If you mean 'a vowel phoneme moving to another vowel sound in the unstressed position in a syllable-timed language', then yes. Spanish and its ancestor Latin do not have vowel reduction. If you expand your definition of vowel reduction to include derounding, shortening, devoicing, elision, ATR movement, monophthongization, and so on, then languages like Japanese would have vowel reduction. Fast speech does not count for vowel reduction—everything "reduces" when people speak quickly, but that's not a property of the phonological system.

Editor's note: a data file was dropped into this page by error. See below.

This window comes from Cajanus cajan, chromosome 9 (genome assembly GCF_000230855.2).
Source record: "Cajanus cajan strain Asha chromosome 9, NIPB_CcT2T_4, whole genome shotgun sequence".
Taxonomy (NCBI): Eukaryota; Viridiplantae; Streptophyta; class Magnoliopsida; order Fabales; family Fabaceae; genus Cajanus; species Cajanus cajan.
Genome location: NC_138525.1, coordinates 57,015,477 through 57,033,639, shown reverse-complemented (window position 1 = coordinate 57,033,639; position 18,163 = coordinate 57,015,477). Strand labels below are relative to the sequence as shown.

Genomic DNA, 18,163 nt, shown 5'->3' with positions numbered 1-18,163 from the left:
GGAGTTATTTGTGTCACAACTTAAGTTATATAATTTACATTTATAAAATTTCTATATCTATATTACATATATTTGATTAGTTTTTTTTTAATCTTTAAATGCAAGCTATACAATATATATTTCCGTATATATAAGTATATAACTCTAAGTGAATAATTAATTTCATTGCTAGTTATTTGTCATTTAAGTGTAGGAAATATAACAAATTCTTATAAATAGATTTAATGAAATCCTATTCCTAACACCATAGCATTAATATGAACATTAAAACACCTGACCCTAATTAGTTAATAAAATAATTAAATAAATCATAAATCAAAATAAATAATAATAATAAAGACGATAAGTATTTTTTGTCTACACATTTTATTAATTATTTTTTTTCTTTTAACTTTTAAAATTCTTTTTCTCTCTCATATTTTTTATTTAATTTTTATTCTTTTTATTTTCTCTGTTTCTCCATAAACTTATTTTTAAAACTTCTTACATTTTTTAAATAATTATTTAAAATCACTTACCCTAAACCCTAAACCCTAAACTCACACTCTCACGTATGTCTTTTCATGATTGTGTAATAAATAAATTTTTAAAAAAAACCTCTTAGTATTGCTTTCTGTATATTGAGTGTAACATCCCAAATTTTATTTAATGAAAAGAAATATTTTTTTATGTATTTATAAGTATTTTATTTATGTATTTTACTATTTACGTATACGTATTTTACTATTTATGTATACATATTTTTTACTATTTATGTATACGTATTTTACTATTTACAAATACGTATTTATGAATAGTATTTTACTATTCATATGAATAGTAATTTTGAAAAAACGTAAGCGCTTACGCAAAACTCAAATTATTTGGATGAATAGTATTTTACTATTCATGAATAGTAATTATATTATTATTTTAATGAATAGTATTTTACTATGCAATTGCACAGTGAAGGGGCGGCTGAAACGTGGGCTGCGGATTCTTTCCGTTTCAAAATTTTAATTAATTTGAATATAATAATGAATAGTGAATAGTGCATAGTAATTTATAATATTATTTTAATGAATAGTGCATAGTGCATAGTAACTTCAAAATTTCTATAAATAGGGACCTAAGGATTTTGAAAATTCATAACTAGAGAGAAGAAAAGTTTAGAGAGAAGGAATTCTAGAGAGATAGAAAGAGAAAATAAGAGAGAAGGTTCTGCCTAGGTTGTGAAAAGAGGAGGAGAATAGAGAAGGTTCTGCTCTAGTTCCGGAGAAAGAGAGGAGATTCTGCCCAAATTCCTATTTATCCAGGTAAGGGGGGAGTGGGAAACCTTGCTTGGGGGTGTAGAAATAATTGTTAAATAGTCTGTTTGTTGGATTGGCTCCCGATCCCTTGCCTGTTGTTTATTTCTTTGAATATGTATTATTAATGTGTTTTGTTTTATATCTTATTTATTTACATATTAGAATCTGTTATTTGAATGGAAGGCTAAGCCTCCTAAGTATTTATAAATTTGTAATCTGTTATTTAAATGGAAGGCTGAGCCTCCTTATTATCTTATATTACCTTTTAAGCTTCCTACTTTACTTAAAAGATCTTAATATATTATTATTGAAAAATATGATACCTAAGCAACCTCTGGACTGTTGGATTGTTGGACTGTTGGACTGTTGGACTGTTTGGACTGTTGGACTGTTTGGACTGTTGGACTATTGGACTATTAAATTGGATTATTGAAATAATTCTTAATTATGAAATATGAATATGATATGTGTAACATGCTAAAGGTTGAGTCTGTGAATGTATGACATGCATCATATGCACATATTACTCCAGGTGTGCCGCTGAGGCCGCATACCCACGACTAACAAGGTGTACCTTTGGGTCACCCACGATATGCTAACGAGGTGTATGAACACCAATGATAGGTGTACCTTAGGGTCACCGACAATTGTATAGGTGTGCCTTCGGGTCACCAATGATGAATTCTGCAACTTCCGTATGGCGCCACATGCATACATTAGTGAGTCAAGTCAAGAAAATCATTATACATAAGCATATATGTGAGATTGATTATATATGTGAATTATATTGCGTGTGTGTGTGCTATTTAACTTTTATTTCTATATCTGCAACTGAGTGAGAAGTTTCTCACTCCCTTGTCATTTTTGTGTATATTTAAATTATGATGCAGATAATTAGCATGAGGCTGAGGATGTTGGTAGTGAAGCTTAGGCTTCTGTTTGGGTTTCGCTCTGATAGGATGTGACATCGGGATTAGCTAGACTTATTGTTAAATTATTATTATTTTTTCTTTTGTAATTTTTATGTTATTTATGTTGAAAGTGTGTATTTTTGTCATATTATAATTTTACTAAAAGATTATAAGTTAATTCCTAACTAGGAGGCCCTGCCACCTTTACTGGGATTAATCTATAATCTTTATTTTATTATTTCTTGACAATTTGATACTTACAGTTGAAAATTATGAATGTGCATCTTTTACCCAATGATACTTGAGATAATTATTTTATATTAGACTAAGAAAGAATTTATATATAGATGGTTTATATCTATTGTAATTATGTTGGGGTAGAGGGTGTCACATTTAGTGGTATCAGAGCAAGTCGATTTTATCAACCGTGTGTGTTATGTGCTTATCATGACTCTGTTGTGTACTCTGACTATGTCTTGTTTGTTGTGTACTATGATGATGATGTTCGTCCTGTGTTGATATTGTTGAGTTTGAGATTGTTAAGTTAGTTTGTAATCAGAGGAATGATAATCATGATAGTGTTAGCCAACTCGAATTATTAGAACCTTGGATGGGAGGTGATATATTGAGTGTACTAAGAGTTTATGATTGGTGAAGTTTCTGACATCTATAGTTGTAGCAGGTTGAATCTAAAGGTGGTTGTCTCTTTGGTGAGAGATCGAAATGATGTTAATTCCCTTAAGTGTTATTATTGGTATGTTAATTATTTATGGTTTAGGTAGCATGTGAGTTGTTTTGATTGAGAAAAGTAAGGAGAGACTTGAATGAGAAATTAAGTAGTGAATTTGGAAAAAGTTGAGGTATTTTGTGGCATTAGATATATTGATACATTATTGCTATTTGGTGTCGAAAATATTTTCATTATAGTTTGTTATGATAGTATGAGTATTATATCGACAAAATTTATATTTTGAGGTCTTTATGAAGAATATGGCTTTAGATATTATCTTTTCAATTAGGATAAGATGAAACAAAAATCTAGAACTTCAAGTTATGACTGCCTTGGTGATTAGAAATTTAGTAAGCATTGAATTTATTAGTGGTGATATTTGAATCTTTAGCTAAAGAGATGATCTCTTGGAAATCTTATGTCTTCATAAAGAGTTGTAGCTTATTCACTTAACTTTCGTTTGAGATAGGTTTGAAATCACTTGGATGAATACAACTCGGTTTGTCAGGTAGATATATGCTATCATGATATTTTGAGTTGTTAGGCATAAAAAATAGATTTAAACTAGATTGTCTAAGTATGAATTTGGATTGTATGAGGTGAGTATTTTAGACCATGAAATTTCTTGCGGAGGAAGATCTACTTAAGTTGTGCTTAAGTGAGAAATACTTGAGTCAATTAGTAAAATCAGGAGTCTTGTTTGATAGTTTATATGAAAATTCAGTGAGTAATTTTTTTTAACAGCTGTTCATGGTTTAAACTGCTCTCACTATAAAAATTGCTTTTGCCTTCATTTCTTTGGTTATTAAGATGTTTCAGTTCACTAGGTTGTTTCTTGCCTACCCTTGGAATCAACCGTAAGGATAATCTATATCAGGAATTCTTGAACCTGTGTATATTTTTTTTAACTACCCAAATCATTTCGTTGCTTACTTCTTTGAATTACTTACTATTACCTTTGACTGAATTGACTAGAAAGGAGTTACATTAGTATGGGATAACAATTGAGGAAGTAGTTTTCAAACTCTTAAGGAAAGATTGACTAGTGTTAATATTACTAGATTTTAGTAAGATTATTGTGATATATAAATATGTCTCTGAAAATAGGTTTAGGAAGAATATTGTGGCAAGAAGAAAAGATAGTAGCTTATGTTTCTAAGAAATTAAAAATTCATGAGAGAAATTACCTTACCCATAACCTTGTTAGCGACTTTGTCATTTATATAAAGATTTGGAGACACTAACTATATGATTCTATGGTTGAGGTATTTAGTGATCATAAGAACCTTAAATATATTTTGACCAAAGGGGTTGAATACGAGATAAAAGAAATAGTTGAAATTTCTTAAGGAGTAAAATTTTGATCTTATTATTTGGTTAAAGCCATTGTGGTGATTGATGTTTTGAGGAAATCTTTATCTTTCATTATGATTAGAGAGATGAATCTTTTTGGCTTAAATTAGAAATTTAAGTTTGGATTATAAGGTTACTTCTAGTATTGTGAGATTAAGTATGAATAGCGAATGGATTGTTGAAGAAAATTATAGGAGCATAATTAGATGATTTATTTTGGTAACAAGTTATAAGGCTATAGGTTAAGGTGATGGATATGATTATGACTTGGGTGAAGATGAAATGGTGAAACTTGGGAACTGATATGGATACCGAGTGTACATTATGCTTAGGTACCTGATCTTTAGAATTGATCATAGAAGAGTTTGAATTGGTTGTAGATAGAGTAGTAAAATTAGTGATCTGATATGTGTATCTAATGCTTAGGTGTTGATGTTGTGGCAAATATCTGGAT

Vowel reduction must be phonetic and not phonemic or else another word is being formed: If you had the word [bula] and it "reduced" to [bʊla], but [bʊla] was another word in the language (/ʊ/ is a phoneme), then you would be dealing with homophony.